• does not keep the line breaks, only the span style is present to indicate text changes. paragraphs not recognized properly
  • messy code
Alltogether experinece with PDFMiner: this is not what I'm looking for. It either store too much or too little information for my purposes, so in my case it's actually good for nothing, when it is not processed properly afterwards.

$ pdf2htmlEX example.pdf
  • omg wow amazing pretty output view!
    • everything looks exactly like the pdf file
  • (in exchange for an) extremely messy code :)
    • one page is one line, identified by a (div) id.
    • formatting is kept in classes (div, span, img, ...) by CSS:
      • @font-face {}
      • @media {}
      • .ff: font-family
      • (t) m: transformation matrix
      • v: vertical-align
      • ls: letter-spacing
      • sc: text-shadow
      • ws: word-spacing
      • _: display and width or margin-left
      • fc: color
      • fs: font-size
      • y: bottom
      • h: height
      • w: width
      • x: left
  • all file embedding can be turned off with --embed cfijo (will generate separate output files)
Alltogether useless for my purposes.However, the best if your purpose is to display a pdf file as a html page on the web.

PdfMasher (GUI)
Does not keep formatting or images, but is specialized to keep proper order of the text.
  • as said, does not keep font formatting or image placeholders
  • with a little manual adjustment:
    • can be set to ignore page numbers (amazing!)
    • can be set to collect and link footnotes to be endnotes (amazing!)
  • html code is quite clear
  • paragraphs are well kept if it was possible
Alltogether so far this is the best tool to prepare a simple text pdf for eBook creation.
There are five type of elements that can be set in Edit mode:
  • Normal: will be default text
  • Title: will be Header tag H1 for once pressed, H2 for twice pressed, etc.
    • best to be filtered with sorting by Font Size
  • Footnote: will search for the reference and link it as endnote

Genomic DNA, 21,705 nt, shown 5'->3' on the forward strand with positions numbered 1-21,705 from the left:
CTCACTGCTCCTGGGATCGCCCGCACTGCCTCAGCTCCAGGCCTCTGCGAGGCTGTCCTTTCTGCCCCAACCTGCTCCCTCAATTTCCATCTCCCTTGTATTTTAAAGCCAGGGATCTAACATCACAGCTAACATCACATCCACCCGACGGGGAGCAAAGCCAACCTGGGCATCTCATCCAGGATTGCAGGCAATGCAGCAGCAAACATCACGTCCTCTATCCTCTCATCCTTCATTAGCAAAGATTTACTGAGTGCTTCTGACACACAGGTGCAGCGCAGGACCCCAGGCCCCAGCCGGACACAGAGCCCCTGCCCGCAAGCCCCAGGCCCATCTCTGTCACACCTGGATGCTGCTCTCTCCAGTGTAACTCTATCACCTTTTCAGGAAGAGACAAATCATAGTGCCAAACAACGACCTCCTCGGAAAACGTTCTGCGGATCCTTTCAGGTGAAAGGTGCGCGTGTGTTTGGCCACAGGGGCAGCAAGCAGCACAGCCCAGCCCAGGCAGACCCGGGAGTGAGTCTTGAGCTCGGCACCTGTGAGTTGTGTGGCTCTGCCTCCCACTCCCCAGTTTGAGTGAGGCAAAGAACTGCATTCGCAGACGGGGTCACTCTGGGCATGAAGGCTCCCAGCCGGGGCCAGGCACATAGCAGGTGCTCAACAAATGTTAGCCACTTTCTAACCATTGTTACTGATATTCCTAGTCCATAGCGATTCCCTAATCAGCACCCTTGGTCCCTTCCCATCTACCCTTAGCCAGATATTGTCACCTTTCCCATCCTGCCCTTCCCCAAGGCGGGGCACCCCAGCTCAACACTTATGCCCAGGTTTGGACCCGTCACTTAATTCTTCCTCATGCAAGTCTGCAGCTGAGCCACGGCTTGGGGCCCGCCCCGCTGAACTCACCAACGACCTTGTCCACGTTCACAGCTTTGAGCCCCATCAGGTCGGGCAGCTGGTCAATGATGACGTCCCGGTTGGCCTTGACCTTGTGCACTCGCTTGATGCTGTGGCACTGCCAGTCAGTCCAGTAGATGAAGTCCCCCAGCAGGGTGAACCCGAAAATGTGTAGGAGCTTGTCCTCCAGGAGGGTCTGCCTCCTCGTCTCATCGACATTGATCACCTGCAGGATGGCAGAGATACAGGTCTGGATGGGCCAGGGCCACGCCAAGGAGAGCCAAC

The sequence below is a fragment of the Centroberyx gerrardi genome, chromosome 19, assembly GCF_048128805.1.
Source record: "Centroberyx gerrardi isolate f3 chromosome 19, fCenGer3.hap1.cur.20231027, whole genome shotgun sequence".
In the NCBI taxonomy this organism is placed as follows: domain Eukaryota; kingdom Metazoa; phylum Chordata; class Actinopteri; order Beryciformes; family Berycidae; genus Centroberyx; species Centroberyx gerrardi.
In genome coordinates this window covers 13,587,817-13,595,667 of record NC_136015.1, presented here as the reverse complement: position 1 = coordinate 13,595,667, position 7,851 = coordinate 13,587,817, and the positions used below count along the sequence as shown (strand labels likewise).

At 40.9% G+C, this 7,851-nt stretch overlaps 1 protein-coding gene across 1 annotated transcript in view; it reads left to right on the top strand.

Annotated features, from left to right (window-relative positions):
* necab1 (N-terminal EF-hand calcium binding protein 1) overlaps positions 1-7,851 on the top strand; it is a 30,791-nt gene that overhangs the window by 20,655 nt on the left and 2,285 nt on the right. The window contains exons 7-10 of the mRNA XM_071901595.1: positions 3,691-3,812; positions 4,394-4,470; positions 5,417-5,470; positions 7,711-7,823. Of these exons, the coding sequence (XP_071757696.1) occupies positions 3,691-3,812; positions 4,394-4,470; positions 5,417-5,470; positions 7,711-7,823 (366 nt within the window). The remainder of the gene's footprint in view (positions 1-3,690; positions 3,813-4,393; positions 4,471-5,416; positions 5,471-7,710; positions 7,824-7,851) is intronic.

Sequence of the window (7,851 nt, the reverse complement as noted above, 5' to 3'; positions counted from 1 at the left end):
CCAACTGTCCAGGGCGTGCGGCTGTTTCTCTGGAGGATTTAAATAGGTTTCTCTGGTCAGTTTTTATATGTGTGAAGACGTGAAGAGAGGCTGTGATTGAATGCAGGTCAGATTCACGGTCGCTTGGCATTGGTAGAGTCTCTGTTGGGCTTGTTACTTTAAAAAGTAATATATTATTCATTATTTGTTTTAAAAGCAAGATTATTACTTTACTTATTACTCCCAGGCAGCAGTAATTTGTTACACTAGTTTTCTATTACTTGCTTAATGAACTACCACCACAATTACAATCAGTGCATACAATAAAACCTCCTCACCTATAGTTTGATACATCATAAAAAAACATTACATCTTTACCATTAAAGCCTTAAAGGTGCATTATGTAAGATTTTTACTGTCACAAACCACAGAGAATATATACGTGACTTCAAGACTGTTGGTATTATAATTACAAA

• best to be filtered with sorting by Font Size (or X or Y, respectively)
  • Ignore: will be ignored
    • Page numbers, footers and headers are best to be filtered with sorting by Y (or X, respectively)
  • To Fix:puts a FIXME sign in front of the paragraph. In HTML this becomes an italics formatted text.
These types can be set on the Table or on the Page tab.
Build options are:
  • Generate Markdown: generates a plain text file in the pdf directory with marks specifying the Title and To Fix parts, Ignored elements already ignored, and Footnotes already linked.
  •  Edit Markdown: opens the markdown text file
  • Reveal Markdown: opens the directory in the default file browser containing the markdown
  • View HTML: generates the html file out of the markdown file, and opens it in the default web browser
Markdown signs:
  • # for H1, ## for H2, etc.
  • *FIXME* for italics
  • *** for horizontal ruler  
  • numbers for lists (quite annoying)
  • more on markdown usage
  • I accidentally found an eBook creation software that works from text like this markdown text, so I'll just leave a link here for notice.
Formatting of the text can be fixed manually in the markdown form or in the html form.
When saving as MOBI or EPUB there will be Table of Contents and navigation generated from the headings. The book Start will be set to the first heading.

  • To export all images from your file for further usage,
    use pdf2htmlEX --embed cfijo example.pdf.
    • can be opened in LibreOffice
  • To get a very simple html with proper paragraphs, endnotes, and headings, but without font formatting,
    use PDFMasher (GUI).
  • To get a fair html code with most of the images and font formatting but messed up paragraphing,
    use pdftohtml -enc UTF-8 -noframes -p -q example.pdf
    • cannot be opened in LibreOffice
That's it for so far.
Probably the best way would be to learn SED and create a html cleaning script for myself, but that's likely distant future.